The story of how they do it is pretty common. It generally takes working two minimum wage jobs which are often part-time, in addition to some side business for extra cash. So this is not laziness but rather resourcefulness against incredible barriers. Over 97 percent of those in poverty who I will call the “ninety-seven percenters” look for and find work — often more than one job — on their own without having to be trained or case managed. The data collected by FII shows that when we create a supportive environment that honors and encourages families and where they have choice in access to resources, they can make income gains of more than 20 percent in two years. Children start to do better in school when their parents are able to have stronger control over decisions, not less control as some behaviorists claim.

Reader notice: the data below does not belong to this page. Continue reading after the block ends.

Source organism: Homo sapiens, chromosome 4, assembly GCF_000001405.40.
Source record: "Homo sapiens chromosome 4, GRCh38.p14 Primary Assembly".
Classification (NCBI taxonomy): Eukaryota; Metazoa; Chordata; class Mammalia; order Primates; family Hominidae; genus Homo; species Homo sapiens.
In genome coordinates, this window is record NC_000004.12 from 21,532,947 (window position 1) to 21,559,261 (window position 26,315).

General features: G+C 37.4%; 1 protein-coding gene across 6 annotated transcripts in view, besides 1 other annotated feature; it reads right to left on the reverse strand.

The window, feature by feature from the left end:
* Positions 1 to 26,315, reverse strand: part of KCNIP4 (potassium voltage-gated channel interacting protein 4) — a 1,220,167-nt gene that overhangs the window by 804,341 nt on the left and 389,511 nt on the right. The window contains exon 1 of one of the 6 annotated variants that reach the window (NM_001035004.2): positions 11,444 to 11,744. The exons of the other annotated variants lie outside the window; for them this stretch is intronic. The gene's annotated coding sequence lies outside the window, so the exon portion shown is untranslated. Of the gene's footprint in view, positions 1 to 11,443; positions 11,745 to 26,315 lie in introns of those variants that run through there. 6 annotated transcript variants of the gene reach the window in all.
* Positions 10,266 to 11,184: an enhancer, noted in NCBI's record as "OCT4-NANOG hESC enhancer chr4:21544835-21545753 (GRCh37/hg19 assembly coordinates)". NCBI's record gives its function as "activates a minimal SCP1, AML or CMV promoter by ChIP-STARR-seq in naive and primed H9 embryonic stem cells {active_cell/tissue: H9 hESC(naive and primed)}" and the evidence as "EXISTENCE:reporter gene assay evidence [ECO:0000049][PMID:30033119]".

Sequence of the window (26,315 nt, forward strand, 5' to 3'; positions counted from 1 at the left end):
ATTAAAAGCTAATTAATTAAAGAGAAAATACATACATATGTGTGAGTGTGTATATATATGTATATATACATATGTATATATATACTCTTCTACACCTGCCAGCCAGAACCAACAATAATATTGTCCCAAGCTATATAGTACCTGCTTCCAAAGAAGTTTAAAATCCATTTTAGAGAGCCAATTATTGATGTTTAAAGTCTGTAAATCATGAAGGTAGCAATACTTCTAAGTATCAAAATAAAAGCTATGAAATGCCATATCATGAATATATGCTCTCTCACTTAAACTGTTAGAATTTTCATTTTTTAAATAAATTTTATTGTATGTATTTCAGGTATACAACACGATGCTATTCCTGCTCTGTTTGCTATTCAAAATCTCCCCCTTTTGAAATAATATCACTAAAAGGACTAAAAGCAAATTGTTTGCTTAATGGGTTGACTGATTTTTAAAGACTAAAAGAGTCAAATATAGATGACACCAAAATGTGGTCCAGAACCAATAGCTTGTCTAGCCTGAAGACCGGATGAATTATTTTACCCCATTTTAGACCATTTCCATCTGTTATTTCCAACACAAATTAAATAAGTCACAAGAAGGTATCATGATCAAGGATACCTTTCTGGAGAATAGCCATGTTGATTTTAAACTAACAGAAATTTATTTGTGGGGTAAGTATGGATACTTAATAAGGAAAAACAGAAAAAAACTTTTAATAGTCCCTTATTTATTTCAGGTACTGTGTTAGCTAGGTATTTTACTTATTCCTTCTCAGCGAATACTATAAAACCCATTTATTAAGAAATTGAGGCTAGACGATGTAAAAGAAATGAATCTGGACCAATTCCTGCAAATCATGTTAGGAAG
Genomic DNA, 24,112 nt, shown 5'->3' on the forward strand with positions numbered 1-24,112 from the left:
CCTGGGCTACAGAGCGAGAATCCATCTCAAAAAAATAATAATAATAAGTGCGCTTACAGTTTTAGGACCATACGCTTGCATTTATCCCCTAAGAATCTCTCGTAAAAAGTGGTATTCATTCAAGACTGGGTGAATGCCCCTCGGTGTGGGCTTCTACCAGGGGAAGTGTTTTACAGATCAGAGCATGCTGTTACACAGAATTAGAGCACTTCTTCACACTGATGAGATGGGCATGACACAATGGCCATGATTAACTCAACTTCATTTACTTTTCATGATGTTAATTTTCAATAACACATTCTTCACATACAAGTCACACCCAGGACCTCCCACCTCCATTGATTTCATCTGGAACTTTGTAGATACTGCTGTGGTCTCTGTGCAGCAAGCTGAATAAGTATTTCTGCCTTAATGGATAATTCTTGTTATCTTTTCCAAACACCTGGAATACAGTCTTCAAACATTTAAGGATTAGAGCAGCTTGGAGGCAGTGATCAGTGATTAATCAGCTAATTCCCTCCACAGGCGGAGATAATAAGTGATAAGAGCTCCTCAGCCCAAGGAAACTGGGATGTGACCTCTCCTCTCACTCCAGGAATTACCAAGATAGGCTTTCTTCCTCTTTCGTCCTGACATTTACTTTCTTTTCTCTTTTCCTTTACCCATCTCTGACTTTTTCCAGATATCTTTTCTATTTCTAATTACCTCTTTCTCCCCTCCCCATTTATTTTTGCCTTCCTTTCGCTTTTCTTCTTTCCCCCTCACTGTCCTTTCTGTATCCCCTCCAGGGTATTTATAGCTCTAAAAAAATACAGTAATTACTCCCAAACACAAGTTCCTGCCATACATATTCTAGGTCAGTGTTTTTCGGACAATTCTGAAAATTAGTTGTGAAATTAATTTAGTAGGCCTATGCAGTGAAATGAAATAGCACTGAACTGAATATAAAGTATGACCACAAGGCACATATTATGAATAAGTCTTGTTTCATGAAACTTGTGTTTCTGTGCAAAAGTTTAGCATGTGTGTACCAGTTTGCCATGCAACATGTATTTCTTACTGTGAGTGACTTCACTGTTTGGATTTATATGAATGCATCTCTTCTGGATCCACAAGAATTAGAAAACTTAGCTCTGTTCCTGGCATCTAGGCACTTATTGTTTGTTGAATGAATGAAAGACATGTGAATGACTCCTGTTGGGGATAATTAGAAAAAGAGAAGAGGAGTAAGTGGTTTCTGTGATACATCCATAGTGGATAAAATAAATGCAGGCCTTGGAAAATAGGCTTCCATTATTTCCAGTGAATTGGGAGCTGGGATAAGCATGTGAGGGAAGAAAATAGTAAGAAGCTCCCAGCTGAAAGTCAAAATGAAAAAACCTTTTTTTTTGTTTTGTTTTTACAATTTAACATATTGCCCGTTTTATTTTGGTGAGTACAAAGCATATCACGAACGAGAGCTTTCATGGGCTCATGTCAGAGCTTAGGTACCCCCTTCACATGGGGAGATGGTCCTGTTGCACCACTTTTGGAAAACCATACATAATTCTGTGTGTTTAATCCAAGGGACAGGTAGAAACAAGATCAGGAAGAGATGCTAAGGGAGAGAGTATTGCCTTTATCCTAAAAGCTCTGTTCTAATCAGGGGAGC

The ninety-seven percenters pay taxes every time they buy diapers, create jobs out of their kitchens, and help one another while continuing to do society’s dirtiest jobs for very low wages. Our food is cheaper, homes cleaner and our children are cared for because of their willingness to work hard. They care tremendously for their children, make the best decisions possible given few options and remain stoic when those with more social status and power are patronizing. It’s time to ask funders, policy makers and those in influential positions to recognize, promote and fund the positive initiatives taken by all of our society’s families.
Welcome to FII’s New Chief Technology Officer
Please join us in welcoming, Samer Masry, to the FII team as our next Chief Technology Officer.
Samer Masry has spent his career developing software tools for the private sector, managing large-scale data infrastructure, and scaling secure data solutions, skills he now applies to FII’s dedicated network and data team to maintain the end-user quality of FII’s data-collection tools and its extensive data-analysis platform, Analytics4.